Education Happens Everywhere: Schools as Dynamic Spaces

Richard Pelton, English Language Acquisition Teacher at H-FARM International School Treviso

H-FARM International School
3 min readMar 10, 2022


Parents, teachers, and school leaders often consider ways to improve education at a particular campus and to remain innovative throughout the academic year. We strategize and prioritize, yet the specific location of learning has changed greatly over the years. Students seldom remain at their desks for entire lessons, nor do they study by rote and other static forms of schooling. Classrooms represent places of discovery, as more engaged forms of education inspire students and extend across a learning community. But by assuming that classrooms are the only spaces for learning, do we not risk having our students literally thinking inside a box?

Although the gist of a well-structured lesson might happen in the classroom, unscripted moments of learning arise and radiate across a school campus. Schools which promote collaboration and student-led inquiry become sites for engaged instruction and, thus, develop into dynamic learning communities (Fullan, 2016; Ross-Gordon et al., 2015). As a teacher, one refines the best methods for instruction and prepares for class interactions; yet one of the hallmarks for an effective lesson remains the interest and engagement of the students (Zhang & Zeller, 2016).

In fact, it turns out that learning happens everywhere. Students discuss topics together while exiting a class and walking down a hallway. Parents assist their children with assignments in transit or over a videocall. A mentor teacher advising the novice instructor about pedagogical practices represents one of those essential moments of the profession. These forms of collaboration happen outside the traditional classroom. When we examine aspects of engaged learning, we redefine the spaces that we refer to as schools and places of learning.

For instance, in a lesson on developing a persuasive essay, I noticed that exchange among the students over the most effective line of reasoning continued even after the lesson had finished; as I left the classroom, the students remained in discussion about the best option for a particular scenario: The kernel of knowledge representing the aim of the learning activity was an active source of discourse, even as the teacher receded from the scene. Rarely does one consider the origin of a teachable moment or even a particular location of knowledge formation, yet the school remains the place where we, as partners in the process of education, set the stage for discovery and engaged discourse.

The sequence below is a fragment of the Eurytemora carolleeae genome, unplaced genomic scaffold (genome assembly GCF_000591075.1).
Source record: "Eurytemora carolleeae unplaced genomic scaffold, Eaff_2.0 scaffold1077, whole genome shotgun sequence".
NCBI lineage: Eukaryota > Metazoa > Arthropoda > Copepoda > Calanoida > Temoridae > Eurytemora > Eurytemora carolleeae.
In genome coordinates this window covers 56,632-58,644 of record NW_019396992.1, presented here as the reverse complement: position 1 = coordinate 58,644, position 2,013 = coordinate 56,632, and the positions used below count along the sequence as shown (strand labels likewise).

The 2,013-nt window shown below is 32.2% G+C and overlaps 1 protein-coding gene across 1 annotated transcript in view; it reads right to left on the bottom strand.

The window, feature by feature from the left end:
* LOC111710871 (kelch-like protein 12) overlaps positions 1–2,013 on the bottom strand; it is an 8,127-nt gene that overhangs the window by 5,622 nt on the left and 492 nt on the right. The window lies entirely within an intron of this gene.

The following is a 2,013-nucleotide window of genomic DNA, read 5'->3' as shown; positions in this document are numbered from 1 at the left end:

Few individuals learn in the exact same way or in the same exact space. Yet, we as educators often begin a lesson from a certain point, as those teachable moments evolve spontaneously in open spaces. Through intersections of ingenuity, creative design, and best pedagogical practices, educators can not only instruct a particular subject of inquiry, but also nurture a dynamic learning space including yet extending beyond the confines of the classroom.

Richard is an English Language/Literature teacher at H-FARM International School Treviso. He has worked and researched in the field of education in the US, Europe and the Americas. He holds a MA in Comparative Literature from King’s College London, a MA in Latin American Studies from the University of Texas at Austin, and a PhD in Education — School Improvement from Texas State University. Richard’s interests outside of teaching include community development, intercultural education and art, poetry and drama in public spaces.